Chickens Gardening Gardening with Chickens Plants

Luck of the Flock: Planting Clover for Chickens

chick in grass
Discovering clover for the first time.

I absolutely love to see lawns filled with clover.  Did you know that not only does it help to support the lawn but their blooms are well loved by bees? It is not uncommon for me to see the plants’ blooms buzzing with my bees. It is also beneficial to the flock, easy to grow and requires no care. It’s one of the easiest way to start gardening for your chickens.

Why Clover?

I know, for years, you have been mislead by companies to eliminate clover from your grass. They were simply giving bad advice for a long time. In fact, since the 1950 when herbicides started to appear. We were taught to not only eliminate clover but also dandelions from our lawn. The rationale behind it? It was thought that they could eliminates bee stings while walking barefoot in the grass. Little did they know, how much bees lean on these two crops for survival. Clover also has a magic ability. It has the ability to absorb nitrogen from the air, (the same nitrogen found in commercial fertilizers) and feed your lawn. Because of this, it was not uncommon for it to be added to grass seed mixtures pre- 195os. Unfortunately, we can help to bring it back.

Types of Clover

Clover is a perennial legume that is high in both protein and fiber. The two most popular varieties are White aka Dutch Clover (Trifolium repens) and Red (Trifolium pretense). Both are native to Europe and Asia and were introduced to the US as a foraging crop for livestock. T. repens has been used in India for years to treat tapeworm, and in 2004  the aerial shoots of the plant were shown to significantly reduce the fecal egg count and worm recovery rates in rats. The blossoms of the red clover plant are often used for medicinal teas. The red variety has many nutrients including Vitamin C, calcium, chromium, potassium, niacin, phosphorus, and thiamine. Of note, all clovers are rich in chemicals that act like estrogen called isoflavones.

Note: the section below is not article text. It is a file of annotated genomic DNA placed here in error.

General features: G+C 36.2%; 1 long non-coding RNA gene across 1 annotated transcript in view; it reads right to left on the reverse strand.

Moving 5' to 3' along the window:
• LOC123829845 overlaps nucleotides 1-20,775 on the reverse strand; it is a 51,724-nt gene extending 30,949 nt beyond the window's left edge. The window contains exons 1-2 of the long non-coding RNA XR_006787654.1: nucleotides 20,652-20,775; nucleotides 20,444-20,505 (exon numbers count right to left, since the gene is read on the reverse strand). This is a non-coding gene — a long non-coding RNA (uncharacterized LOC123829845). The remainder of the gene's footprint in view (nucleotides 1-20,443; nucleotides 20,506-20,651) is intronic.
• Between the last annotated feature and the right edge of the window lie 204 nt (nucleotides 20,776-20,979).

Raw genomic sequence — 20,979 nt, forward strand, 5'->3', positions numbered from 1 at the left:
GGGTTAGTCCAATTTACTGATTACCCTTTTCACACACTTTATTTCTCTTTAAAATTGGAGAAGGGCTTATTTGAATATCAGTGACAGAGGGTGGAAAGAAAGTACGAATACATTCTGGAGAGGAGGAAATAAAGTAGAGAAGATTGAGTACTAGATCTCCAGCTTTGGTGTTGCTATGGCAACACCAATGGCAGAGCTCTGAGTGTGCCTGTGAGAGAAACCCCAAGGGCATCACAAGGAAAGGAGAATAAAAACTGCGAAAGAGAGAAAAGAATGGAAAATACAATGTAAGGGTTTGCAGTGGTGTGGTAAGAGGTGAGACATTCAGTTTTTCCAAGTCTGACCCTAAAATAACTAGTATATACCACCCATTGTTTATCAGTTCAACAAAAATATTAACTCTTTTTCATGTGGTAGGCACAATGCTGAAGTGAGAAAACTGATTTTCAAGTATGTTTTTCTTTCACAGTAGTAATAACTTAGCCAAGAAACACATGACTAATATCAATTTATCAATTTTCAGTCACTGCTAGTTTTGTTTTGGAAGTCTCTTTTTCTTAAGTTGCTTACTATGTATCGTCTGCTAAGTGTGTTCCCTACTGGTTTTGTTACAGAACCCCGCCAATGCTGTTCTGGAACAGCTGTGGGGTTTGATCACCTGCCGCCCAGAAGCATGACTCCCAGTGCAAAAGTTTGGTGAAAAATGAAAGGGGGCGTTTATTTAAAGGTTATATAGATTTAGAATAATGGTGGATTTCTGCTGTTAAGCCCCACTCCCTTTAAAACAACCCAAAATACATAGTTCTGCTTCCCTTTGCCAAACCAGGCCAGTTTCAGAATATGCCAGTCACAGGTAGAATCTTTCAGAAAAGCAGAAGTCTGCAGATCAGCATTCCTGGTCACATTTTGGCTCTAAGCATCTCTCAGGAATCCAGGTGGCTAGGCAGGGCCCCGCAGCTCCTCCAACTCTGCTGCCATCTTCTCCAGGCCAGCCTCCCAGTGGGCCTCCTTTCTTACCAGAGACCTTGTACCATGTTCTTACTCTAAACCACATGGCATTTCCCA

clover

How to Grow and Care for Clover

I can’t even begin to tell you how easy it is to grow. You can plant it practically any time and the seeds are super tiny. Clover is sold at most stores that sell lawn seed. You can pick up a bag of thousands of seeds for a few dollars. It is also available online too. Each spring, after a fresh mowing of the lawn, I like to simply walk around the grass and sow the seeds into the lawn directly from my hands. I shake my hand to and fro feeling the seeds slip through my fingers. I love to do this right before we are expecting rain. This way, I don’t even have to water. Within a few weeks, I think you will be pleasantly surprised to discover hundreds of new plants in your lawn. The best part is this plant takes care of itself. Once it takes root all you have to do is enjoy it! Mow the lawn as you would normally. It can even handle close mowings, it’s that hardy!

Chickens and Clover

Chickens can safely graze on a lawn with clover. In the dietary amounts consumed during free ranging it is perfectly safe. The chickens love to spend time in the clover patches and we do too. The kids love to join in with the flock. The kids are looking for 4 leaf clovers and the chickens might be too! It easily recovers from a good munch by the flock and reseeds from the blossoms as well. The entire plant is edible for the girls. If you are feeling up to it, you can also harvest and dry to blooms to add to the nesting boxes.

All photos used under the Creative Commons licensing agreement, credits: chick, chicken in yard, flock
  • Linda

    What a beautiful area for the chickens! I know they love it. Lucky girls. I have tried to grow it for years.

  • What a lovely blog… it’s so nice to se ehns in the garden, my favourite are Silkies they are the absolute best back garden chicken, they follow you around and keep you company whilst yu’re gardening but they don;t scratch up your lawn of flower beds. Love them!